If I had to do it all over again, maybe I’d be a farmer.
Don’t get me wrong. I had a wonderful career as a foreign correspondent. It took me to places I couldn’t imagine otherwise going. It kept me excited and engaged day-to-day. It satisfied creative impulses. It gave me, as they say, a front-row seat to history.
And yet …
There’s something about planting a seed or a sapling, tending it and watching it grow. Or, if you have the time, a tree.
These thoughts ramble across my brain as I sit on the balcony of the Blue Suite at our boutique hotel in the early morning. My routine for many years has been to take a weighty book – a bit of history perhaps – and a large mug of coffee, but to let my mind stray onto the changing colors of the sea, sand and garden as the first sunlight strikes. Book, sea, beach, garden, book, etc.
Well, that routine is disrupted now. The coconut trees that we planted six years ago have beanstalked, with fronds as high as our two-story building. Along the edge of the beach are 10 coconut trees we planted two years ago. My once-unobstructed view is being obscured.
All of them replaced old, fragile trees brought down by storms, erosion or old age. Their spindly trunks, lifting their crowns 70-80 feet high, were never an obstacle. Alas!
And yet …
The young trees, rising firm and strong, are now bearing fruit. I look around. The garden is verdant, bursting with color. I recall the barrenness of the early days when the salty sea breezes frustrated every attempt at decorative vegetation.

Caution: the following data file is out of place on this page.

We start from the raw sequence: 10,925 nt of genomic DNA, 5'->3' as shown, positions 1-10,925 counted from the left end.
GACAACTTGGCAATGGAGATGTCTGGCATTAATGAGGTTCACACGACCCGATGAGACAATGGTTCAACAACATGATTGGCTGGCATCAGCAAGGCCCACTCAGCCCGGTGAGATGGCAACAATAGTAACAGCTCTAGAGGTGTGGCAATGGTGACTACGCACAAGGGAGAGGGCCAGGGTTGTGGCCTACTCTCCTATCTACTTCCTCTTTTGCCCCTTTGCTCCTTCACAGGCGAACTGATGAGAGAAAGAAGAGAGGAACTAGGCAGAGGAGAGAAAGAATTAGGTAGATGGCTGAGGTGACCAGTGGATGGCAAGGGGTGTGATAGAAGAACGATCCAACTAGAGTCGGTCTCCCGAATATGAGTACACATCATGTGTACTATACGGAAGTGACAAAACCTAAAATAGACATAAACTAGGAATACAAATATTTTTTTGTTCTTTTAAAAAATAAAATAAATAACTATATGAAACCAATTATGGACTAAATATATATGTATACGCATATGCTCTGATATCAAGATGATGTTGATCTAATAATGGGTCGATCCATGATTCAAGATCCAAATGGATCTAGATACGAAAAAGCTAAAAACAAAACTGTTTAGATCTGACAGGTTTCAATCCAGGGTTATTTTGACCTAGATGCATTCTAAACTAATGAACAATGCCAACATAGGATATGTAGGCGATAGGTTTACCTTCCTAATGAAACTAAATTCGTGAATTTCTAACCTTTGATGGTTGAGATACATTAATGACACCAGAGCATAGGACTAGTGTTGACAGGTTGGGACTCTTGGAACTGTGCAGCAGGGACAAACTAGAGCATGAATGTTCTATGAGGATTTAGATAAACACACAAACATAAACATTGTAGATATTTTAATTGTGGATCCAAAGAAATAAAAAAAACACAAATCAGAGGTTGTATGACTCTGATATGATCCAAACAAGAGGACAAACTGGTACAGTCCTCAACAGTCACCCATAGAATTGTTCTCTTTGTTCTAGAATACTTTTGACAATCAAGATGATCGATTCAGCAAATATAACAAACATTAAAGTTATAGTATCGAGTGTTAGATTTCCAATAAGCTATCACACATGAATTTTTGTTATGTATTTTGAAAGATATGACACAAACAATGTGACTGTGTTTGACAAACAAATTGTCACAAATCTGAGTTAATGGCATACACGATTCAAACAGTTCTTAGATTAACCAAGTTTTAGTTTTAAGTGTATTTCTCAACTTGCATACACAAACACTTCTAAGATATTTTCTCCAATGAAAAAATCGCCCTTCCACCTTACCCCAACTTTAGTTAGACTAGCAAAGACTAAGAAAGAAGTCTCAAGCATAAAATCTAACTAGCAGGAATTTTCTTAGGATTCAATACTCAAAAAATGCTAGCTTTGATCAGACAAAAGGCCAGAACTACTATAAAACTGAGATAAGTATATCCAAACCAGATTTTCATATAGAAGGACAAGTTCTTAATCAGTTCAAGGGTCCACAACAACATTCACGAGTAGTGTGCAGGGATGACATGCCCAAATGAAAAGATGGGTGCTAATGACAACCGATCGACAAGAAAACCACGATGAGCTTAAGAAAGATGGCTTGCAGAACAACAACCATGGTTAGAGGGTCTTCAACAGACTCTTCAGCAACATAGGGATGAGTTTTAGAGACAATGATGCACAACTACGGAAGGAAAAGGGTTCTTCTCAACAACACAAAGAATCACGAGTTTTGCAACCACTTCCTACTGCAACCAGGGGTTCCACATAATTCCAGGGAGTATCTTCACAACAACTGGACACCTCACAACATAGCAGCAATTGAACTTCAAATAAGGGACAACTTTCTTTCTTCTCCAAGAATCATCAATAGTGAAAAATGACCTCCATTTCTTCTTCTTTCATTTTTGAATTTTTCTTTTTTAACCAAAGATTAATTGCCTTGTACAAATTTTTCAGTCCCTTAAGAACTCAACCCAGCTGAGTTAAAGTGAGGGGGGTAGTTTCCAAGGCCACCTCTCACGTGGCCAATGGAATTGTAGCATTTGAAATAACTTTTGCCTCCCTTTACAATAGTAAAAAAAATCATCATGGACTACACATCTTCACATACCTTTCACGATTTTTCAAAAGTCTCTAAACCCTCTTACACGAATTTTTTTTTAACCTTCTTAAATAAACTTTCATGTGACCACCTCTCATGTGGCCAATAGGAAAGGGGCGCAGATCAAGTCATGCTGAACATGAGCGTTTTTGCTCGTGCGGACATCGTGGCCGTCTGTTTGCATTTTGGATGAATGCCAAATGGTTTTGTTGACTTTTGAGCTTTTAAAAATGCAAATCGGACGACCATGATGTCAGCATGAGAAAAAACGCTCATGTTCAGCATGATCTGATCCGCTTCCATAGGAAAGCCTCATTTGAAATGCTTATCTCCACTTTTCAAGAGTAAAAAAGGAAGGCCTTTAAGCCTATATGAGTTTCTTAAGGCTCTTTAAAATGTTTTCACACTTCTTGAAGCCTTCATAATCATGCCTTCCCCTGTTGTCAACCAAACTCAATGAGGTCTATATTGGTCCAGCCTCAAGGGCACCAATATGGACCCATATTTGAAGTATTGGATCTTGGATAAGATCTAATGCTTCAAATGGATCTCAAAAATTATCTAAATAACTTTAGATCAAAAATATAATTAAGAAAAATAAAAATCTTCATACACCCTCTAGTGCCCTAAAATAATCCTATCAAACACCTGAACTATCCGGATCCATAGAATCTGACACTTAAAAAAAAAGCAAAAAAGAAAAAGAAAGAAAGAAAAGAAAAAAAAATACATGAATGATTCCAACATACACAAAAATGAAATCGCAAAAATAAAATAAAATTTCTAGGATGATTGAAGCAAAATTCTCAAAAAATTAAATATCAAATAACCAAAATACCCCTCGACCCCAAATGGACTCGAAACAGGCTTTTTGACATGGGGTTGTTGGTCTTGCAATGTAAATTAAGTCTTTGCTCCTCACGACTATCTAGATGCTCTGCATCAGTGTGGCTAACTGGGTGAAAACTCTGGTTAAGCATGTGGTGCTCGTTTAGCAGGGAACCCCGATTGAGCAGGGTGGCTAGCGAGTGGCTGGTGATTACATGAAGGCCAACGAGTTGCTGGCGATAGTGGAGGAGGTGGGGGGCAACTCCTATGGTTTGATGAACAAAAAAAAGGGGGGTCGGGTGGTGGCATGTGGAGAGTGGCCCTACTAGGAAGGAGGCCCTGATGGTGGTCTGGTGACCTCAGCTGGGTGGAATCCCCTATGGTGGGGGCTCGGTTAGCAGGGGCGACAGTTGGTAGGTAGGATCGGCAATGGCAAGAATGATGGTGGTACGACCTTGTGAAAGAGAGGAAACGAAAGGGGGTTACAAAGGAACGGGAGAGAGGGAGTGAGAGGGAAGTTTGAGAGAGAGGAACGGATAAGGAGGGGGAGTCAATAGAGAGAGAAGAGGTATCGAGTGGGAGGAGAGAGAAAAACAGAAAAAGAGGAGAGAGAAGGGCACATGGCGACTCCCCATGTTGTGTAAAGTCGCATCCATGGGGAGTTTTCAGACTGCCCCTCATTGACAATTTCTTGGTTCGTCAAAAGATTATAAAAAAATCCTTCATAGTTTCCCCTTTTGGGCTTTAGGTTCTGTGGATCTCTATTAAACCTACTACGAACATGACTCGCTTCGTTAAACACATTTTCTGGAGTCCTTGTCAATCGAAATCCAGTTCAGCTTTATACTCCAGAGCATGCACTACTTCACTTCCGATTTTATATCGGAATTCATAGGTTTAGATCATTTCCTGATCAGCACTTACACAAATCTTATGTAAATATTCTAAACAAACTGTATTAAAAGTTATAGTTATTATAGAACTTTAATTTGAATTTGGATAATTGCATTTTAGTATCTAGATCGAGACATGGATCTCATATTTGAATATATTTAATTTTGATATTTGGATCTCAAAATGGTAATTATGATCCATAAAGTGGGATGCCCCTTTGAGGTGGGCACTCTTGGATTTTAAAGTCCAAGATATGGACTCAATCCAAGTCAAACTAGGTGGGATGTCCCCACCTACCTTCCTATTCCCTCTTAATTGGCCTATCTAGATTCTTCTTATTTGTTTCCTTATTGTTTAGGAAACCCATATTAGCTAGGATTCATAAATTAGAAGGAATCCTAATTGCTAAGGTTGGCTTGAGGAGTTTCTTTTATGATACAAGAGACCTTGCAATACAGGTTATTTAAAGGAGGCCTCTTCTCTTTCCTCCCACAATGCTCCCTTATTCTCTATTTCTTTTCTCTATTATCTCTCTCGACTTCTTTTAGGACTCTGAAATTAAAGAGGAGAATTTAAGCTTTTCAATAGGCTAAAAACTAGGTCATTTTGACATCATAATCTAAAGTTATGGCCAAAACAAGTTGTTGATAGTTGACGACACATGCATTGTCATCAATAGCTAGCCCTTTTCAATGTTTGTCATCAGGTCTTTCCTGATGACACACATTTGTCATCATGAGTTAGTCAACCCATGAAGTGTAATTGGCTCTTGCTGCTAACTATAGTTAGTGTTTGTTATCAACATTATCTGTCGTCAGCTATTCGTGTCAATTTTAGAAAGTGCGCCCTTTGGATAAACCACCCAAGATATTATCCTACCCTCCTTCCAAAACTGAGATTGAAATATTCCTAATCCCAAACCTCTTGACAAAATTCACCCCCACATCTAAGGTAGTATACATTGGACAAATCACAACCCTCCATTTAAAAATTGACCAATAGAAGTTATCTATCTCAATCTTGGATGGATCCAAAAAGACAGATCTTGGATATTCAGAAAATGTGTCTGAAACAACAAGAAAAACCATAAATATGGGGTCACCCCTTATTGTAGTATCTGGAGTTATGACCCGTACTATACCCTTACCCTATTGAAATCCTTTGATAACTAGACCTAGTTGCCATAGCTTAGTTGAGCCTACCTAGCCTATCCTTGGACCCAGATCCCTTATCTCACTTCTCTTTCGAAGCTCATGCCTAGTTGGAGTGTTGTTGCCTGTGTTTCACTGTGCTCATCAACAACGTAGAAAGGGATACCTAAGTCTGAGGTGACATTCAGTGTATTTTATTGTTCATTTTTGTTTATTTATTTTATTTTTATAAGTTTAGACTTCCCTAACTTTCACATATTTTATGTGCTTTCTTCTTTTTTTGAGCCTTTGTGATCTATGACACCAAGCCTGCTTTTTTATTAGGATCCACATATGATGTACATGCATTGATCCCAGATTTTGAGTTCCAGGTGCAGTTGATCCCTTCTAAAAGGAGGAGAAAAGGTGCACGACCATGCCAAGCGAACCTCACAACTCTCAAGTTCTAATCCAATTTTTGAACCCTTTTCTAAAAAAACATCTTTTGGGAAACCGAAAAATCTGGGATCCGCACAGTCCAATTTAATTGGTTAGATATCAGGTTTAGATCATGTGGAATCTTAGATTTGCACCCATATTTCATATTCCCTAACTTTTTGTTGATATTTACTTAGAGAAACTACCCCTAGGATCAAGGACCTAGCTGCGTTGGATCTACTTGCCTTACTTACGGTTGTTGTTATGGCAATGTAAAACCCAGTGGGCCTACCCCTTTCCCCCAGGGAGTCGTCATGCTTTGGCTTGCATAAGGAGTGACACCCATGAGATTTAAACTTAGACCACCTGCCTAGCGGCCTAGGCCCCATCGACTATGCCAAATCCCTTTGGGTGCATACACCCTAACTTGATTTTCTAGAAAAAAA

That’s not all. Elsewhere in the garden we are growing eggplant, okra, watermelon and beans. A papaya tree is groaning with fruit right now. A small plot across the road supplies us bananas and mangos, in season. The coconut yield is enough to fill all our cooking needs. And the king coconuts, planted when we installed the swimming pool eight years ago, gives us sweet drinking water.
I don’t claim credit for any of this, of course. It’s all planned and maintained by our manager Ranjan and his team, led by Indika. Still, I feel I have a stake in it, just watching this amazing place blossom.
Seventeen years ago Max Wadiya itself was a seedling in our minds that has grown and matured. Farmer Ruth has nurtured the Wadiya from a modest holiday bungalow into a much-praised boutique hotel. When we read our guests’ reviews, we feel we have created something of beauty and worth.
Still, I miss the view from my room. But I should get it back when those young trees grow to full height, in about 40 more years.